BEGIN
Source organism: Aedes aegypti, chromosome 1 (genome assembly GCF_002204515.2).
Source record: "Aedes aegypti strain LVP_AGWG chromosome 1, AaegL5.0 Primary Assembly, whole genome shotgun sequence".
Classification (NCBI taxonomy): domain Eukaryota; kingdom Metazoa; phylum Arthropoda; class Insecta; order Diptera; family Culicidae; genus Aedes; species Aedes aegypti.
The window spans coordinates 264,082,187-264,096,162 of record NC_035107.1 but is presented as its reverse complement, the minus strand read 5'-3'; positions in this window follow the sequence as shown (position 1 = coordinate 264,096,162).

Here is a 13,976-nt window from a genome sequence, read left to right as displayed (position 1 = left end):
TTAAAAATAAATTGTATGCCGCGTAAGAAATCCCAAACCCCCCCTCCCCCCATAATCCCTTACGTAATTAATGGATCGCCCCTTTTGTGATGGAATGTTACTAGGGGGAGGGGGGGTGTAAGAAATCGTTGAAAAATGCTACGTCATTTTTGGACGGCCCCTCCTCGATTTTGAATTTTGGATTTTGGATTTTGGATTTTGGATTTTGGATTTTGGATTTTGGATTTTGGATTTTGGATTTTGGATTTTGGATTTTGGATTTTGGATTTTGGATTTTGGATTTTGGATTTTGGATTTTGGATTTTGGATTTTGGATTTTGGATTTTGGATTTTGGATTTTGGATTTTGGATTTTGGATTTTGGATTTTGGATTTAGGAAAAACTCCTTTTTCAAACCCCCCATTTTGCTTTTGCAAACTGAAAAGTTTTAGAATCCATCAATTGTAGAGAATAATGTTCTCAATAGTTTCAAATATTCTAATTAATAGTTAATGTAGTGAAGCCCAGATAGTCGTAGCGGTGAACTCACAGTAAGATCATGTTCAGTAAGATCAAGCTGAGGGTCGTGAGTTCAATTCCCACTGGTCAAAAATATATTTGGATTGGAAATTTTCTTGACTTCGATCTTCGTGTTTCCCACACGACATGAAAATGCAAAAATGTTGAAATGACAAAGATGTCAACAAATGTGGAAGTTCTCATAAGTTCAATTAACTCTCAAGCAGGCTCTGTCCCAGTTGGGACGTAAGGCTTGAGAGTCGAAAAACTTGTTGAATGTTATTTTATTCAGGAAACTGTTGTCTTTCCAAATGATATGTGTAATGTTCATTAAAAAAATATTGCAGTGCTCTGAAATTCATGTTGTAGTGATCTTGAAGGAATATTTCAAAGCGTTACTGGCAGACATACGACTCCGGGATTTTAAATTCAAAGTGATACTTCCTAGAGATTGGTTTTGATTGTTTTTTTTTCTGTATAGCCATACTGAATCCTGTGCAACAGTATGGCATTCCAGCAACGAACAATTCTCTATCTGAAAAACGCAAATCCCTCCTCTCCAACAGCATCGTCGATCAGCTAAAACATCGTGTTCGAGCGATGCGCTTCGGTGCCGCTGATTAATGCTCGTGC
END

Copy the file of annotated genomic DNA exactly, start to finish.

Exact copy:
Source organism: Aedes aegypti, chromosome 1 (genome assembly GCF_002204515.2).
Source record: "Aedes aegypti strain LVP_AGWG chromosome 1, AaegL5.0 Primary Assembly, whole genome shotgun sequence".
Classification (NCBI taxonomy): domain Eukaryota; kingdom Metazoa; phylum Arthropoda; class Insecta; order Diptera; family Culicidae; genus Aedes; species Aedes aegypti.
The window spans coordinates 264,082,187-264,096,162 of record NC_035107.1 but is presented as its reverse complement, the minus strand read 5'-3'; positions in this window follow the sequence as shown (position 1 = coordinate 264,096,162).

Here is a 13,976-nt window from a genome sequence, read left to right as displayed (position 1 = left end):
TTAAAAATAAATTGTATGCCGCGTAAGAAATCCCAAACCCCCCCTCCCCCCATAATCCCTTACGTAATTAATGGATCGCCCCTTTTGTGATGGAATGTTACTAGGGGGAGGGGGGGTGTAAGAAATCGTTGAAAAATGCTACGTCATTTTTGGACGGCCCCTCCTCGATTTTGAATTTTGGATTTTGGATTTTGGATTTTGGATTTTGGATTTTGGATTTTGGATTTTGGATTTTGGATTTTGGATTTTGGATTTTGGATTTTGGATTTTGGATTTTGGATTTTGGATTTTGGATTTTGGATTTTGGATTTTGGATTTTGGATTTTGGATTTTGGATTTTGGATTTTGGATTTTGGATTTTGGATTTTGGATTTAGGAAAAACTCCTTTTTCAAACCCCCCATTTTGCTTTTGCAAACTGAAAAGTTTTAGAATCCATCAATTGTAGAGAATAATGTTCTCAATAGTTTCAAATATTCTAATTAATAGTTAATGTAGTGAAGCCCAGATAGTCGTAGCGGTGAACTCACAGTAAGATCATGTTCAGTAAGATCAAGCTGAGGGTCGTGAGTTCAATTCCCACTGGTCAAAAATATATTTGGATTGGAAATTTTCTTGACTTCGATCTTCGTGTTTCCCACACGACATGAAAATGCAAAAATGTTGAAATGACAAAGATGTCAACAAATGTGGAAGTTCTCATAAGTTCAATTAACTCTCAAGCAGGCTCTGTCCCAGTTGGGACGTAAGGCTTGAGAGTCGAAAAACTTGTTGAATGTTATTTTATTCAGGAAACTGTTGTCTTTCCAAATGATATGTGTAATGTTCATTAAAAAAATATTGCAGTGCTCTGAAATTCATGTTGTAGTGATCTTGAAGGAATATTTCAAAGCGTTACTGGCAGACATACGACTCCGGGATTTTAAATTCAAAGTGATACTTCCTAGAGATTGGTTTTGATTGTTTTTTTTTCTGTATAGCCATACTGAATCCTGTGCAACAGTATGGCATTCCAGCAACGAACAATTCTCTATCTGAAAAACGCAAATCCCTCCTCTCCAACAGCATCGTCGATCAGCTAAAACATCGTGTTCGAGCGATGCGCTTCGGTGCCGCTGATTAATGCTCGTGC